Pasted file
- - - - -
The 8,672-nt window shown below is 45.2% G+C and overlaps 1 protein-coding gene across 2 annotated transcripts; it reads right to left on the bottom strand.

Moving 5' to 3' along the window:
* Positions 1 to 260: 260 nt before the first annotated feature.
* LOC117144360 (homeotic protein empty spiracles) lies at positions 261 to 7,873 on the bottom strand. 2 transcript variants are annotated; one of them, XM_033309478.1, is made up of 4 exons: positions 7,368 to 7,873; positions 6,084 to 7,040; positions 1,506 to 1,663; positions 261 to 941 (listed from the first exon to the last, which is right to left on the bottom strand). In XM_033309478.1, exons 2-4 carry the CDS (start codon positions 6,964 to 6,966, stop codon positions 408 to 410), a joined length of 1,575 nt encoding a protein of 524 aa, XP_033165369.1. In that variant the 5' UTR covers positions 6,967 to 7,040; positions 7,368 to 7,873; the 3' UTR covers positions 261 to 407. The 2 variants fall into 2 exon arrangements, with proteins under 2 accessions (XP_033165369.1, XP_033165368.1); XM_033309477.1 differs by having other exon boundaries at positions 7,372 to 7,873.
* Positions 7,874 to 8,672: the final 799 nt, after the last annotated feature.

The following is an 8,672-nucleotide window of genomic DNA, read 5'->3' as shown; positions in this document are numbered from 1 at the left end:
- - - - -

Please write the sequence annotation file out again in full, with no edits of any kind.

The 8,672-nt window shown below is 45.2% G+C and overlaps 1 protein-coding gene across 2 annotated transcripts; it reads right to left on the bottom strand.

Moving 5' to 3' along the window:
* Positions 1 to 260: 260 nt before the first annotated feature.
* LOC117144360 (homeotic protein empty spiracles) lies at positions 261 to 7,873 on the bottom strand. 2 transcript variants are annotated; one of them, XM_033309478.1, is made up of 4 exons: positions 7,368 to 7,873; positions 6,084 to 7,040; positions 1,506 to 1,663; positions 261 to 941 (listed from the first exon to the last, which is right to left on the bottom strand). In XM_033309478.1, exons 2-4 carry the CDS (start codon positions 6,964 to 6,966, stop codon positions 408 to 410), a joined length of 1,575 nt encoding a protein of 524 aa, XP_033165369.1. In that variant the 5' UTR covers positions 6,967 to 7,040; positions 7,368 to 7,873; the 3' UTR covers positions 261 to 407. The 2 variants fall into 2 exon arrangements, with proteins under 2 accessions (XP_033165369.1, XP_033165368.1); XM_033309477.1 differs by having other exon boundaries at positions 7,372 to 7,873.
* Positions 7,874 to 8,672: the final 799 nt, after the last annotated feature.

The following is an 8,672-nucleotide window of genomic DNA, read 5'->3' as shown; positions in this document are numbered from 1 at the left end: